barefoot running

Foot or Ankle Pain? Are you suffering with any of the following symptoms?



  • Ankle or Foot Trauma
  • Tendonitis
  • Ligament Sprains and Tears
  • Achilles Tendon
  • Heel Pain
  • Plantar Fasciitis
  • Bunions, Hammer Toes, Claw Toes
  • Ankle and Foot Arthritis
  • Flat Feet Deformities

Foot and ankle pain can have a debilitating effect on your everyday life.  We offer surgical and non-surgical options to get you back on track.  The Foot and Ankle Center at Blue Ridge Orthopaedic & Spine Center brings together a team of board certified specialists to treat foot and ankle conditions caused from work and sports related injuries, fractures, deformities, congenital defects and disease processes.

Call our team of foot and ankle specialists today @ (540) 347-9220 for more information or to schedule an appointment.

How To Prevent Common Running Injuries; By Jen Wilkins, PT

Almost two dozen local runners interacted with Jennifer Wilkins, PT, from Blue Ridge Orthopaedic and Spine Center at a recent seminar on how to recognize and treat running injuries. Hosted by Old Town Athletic Club, the event spotlighted common runner injuries, proper stretching techniques, and how to select the proper footwear

Jennifer Wilkins, PT, explains Achilles Tendonits

The four most common running injuries, according to Wilkins: Achilles tendonitis, plantar fasciitis, lliotibial band syndrome, and patellofemoral pain. Focusing on the hip, knee and foot areas by strengthening surrounding muscles, stretching appropriately, and getting proper rest can help prevent all of these common injuries.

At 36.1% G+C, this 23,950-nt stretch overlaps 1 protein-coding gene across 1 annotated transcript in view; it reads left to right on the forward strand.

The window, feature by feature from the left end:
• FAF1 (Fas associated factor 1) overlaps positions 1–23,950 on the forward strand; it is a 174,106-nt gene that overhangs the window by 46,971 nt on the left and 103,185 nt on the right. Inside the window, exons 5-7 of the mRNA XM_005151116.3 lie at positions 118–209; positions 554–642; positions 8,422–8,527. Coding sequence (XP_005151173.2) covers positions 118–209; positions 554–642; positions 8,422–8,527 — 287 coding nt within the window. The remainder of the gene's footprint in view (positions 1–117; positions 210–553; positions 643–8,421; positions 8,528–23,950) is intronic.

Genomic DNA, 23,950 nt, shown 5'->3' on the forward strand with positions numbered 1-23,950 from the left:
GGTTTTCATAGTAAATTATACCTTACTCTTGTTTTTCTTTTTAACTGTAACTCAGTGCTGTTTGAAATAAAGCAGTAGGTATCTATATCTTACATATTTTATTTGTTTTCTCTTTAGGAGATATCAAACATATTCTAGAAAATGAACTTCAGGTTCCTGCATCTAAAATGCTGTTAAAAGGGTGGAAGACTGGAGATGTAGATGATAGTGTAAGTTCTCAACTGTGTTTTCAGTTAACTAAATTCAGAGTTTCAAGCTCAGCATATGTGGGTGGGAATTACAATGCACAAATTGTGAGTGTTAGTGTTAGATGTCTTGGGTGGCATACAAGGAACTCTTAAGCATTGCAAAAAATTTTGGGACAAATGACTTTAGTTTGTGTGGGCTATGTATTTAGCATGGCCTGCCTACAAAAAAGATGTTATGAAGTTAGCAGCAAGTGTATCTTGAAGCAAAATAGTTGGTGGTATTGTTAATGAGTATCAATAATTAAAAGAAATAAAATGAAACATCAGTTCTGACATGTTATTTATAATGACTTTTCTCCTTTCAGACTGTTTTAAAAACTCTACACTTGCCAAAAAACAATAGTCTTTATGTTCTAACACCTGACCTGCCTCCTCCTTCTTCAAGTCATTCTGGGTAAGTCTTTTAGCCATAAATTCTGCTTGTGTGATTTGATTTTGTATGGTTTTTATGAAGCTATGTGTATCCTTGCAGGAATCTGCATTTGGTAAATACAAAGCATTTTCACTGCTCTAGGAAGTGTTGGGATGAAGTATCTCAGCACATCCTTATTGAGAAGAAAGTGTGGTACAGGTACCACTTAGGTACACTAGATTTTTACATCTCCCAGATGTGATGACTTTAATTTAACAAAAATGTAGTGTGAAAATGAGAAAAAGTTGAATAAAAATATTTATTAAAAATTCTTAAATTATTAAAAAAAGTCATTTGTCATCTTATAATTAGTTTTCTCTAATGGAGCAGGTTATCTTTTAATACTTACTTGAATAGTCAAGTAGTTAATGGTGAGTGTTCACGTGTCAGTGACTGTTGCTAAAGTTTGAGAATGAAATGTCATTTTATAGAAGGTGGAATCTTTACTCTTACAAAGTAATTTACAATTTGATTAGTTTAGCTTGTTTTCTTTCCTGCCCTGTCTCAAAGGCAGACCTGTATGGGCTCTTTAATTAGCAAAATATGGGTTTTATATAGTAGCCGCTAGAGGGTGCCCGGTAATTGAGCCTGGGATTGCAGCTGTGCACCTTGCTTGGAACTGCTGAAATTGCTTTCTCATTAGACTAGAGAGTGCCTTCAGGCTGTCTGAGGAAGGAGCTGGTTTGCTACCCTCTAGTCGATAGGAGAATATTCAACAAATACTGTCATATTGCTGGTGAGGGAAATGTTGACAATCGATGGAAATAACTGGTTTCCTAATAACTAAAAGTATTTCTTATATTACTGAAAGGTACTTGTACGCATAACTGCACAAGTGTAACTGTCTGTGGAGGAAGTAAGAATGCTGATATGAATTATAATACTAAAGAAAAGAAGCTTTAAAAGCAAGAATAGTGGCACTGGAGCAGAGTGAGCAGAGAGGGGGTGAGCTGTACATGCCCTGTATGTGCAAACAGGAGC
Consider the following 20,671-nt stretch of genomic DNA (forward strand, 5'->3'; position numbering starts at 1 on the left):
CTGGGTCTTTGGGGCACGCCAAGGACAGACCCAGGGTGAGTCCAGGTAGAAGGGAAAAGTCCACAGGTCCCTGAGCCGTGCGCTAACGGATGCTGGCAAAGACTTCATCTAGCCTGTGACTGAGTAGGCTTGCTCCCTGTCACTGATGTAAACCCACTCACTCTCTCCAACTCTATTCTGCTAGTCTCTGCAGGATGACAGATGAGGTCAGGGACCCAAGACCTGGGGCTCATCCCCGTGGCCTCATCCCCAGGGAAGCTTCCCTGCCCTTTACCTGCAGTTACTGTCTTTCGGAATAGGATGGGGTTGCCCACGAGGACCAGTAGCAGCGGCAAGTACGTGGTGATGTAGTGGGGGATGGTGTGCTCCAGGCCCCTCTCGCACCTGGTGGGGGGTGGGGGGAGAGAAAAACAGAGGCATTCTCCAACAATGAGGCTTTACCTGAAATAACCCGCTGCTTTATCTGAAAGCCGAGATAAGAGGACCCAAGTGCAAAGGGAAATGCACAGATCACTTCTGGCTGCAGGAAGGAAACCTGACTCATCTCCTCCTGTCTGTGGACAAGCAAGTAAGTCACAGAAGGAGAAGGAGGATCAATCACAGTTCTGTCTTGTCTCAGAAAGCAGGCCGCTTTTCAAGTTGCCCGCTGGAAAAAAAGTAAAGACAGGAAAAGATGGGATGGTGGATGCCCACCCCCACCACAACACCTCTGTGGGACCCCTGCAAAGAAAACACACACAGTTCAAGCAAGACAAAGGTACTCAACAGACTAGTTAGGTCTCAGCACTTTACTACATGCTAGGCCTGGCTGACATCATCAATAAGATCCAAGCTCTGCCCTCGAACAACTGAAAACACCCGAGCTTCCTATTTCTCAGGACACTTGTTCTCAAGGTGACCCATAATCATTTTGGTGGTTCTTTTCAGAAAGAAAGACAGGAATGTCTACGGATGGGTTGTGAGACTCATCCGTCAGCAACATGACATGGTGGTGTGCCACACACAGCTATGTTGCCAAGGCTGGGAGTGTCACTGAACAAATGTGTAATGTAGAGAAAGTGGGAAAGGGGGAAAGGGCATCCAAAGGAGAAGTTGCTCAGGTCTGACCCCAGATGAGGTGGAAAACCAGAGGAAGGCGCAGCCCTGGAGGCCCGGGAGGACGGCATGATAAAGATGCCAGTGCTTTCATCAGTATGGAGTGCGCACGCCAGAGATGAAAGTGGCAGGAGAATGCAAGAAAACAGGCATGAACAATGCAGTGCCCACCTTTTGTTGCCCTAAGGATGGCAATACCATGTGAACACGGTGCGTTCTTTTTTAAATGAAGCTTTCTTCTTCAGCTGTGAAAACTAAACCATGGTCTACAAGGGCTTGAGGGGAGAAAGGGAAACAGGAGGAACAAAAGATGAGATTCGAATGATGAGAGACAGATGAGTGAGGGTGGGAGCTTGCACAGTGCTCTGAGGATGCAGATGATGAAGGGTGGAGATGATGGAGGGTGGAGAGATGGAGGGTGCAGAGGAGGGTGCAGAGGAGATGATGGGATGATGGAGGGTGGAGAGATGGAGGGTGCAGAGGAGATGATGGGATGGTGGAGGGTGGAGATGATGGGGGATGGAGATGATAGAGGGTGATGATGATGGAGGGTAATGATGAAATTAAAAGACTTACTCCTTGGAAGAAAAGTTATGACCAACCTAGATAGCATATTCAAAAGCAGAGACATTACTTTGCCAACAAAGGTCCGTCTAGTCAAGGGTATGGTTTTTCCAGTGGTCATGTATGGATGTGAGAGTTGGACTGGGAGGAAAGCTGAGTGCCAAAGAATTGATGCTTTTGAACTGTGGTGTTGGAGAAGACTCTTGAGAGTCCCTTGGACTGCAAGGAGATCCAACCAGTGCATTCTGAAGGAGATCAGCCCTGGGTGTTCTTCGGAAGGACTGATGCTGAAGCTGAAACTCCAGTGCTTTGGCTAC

Once an injury has occurred, many runners overcompensate, which can end up worsening the initial problem.  “Stay balanced and work both sides of the body in case of an injury,” Wilkins recommended. “Also, do not over-train yourself. Listen to your body and take a break to allow proper healing”.

Stretching: before and after

Stretching should occur both before and after workouts. Ideally a runner should warm up with a brief, slow run, and then stretch before beginning the workout. Once the workout is finished, a short cool-down run should be completed, following by stretching. Without stretching, muscles will tighten over time and injuries can occur. Alignment is key to proper stretching.

Proper footwear is very important—and that starts with picking the right shoe. Runners with high arches do not have good, natural shock absorbers, and 90% would benefit with a shoe insert, Wilkins said.  Low-arched individuals may need comfort in the toe area if they are toe to heel runners.

Rotating shoes often also is key, Wilkins said. “Shoes should be replaced throughout the year. My strategy is to divide body weight from 75,000 and that will equal how many miles a pair of shoes should ideally be used for,” said Wilkins. She also recommended purchasing two pairs of shoes to alternate between runs to allow decompression and time for the shoes to dry out completely.

Running barefoot?

What about running barefoot or lightweight shoes? It takes a long training program for one to run barefoot or use the lightweight footwear comfortably and safely, Wilkins cautioned. They do not have the normal support of regular running shoes, but a runner can always train appropriate and strengthen the surrounding muscles in the foot, knee, and hip to adjust to the barefoot lifestyle.

Both Blue Ridge Orthopaedic & Spine Center (BROAVA) and Old Town Athletic Club offer wonderful resources for runners. BROAVA provides customized physical therapy programs for athletes and weekend warriors alike, and the Old Town personal training team can craft the perfect workout program for you.

Ready for a good run? Come join us at the inaugural Bodies In Motion 5K on Saturday, May 20, 2012. The run is a fundraising event for Fauquier’s high schools and several local nonprofits, including The Fauquier Food Bank, Boys & Girls Club, and the Fauquier Clinic.

Blue Ridge Orothpaedic And Spine Center Runner's Injury Prevention Seminar